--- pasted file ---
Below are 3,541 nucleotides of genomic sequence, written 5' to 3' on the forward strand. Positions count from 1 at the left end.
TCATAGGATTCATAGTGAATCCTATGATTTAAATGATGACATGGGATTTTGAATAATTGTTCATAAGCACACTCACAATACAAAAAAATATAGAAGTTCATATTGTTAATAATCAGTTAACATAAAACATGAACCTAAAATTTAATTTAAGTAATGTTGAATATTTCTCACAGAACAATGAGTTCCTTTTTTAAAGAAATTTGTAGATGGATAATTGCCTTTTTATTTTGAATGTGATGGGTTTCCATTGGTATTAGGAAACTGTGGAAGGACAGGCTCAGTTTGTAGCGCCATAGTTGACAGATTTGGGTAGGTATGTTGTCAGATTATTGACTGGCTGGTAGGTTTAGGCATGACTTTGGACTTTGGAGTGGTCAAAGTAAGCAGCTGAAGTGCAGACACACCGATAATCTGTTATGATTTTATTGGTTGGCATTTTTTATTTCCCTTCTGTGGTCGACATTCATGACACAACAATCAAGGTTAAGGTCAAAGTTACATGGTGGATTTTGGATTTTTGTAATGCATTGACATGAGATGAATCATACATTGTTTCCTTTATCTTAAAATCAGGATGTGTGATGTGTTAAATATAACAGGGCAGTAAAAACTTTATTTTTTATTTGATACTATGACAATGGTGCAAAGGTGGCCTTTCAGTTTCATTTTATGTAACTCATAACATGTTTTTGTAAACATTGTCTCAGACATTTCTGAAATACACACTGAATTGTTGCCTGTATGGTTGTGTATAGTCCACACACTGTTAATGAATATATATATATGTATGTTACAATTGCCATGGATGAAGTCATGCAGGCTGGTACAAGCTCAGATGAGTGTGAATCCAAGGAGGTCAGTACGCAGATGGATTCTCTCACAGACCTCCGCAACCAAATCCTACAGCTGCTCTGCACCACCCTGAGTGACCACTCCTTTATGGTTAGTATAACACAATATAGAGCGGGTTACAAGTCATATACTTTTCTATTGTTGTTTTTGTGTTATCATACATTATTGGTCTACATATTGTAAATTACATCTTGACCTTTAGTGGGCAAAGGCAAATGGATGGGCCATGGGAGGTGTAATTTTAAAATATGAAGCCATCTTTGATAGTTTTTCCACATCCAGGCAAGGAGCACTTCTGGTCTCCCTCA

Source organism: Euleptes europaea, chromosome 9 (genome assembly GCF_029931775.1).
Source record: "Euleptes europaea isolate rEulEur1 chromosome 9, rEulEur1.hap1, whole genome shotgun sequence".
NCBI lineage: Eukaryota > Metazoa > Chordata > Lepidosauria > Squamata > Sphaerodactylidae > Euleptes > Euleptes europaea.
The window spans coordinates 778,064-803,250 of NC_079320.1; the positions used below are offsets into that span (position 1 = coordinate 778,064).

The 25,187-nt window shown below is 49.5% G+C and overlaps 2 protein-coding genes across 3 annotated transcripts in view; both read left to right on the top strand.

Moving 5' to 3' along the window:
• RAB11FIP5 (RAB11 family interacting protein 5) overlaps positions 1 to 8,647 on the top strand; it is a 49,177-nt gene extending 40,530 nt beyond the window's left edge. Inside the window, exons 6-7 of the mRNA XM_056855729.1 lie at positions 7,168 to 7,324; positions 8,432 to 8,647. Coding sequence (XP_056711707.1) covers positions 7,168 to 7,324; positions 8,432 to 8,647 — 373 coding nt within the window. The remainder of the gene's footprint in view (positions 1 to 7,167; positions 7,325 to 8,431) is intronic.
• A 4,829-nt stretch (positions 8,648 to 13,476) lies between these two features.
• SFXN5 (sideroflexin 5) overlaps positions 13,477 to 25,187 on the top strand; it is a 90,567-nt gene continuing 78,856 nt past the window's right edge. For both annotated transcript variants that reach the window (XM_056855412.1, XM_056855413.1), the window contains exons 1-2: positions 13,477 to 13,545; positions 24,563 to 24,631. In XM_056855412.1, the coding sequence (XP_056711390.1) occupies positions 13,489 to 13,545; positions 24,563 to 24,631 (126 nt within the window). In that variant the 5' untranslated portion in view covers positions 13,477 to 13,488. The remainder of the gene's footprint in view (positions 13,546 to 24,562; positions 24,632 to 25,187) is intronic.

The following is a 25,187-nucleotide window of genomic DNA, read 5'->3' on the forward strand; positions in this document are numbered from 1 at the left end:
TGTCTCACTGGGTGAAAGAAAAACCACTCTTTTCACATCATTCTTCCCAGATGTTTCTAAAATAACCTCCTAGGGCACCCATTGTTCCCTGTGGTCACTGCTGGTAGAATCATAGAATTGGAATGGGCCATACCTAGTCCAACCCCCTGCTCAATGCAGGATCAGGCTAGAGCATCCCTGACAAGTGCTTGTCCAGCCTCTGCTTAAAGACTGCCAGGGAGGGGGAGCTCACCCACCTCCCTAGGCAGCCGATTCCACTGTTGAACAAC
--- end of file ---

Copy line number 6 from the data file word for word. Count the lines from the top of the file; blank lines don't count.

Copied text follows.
The window spans coordinates 778,064-803,250 of NC_079320.1; the positions used below are offsets into that span (position 1 = coordinate 778,064).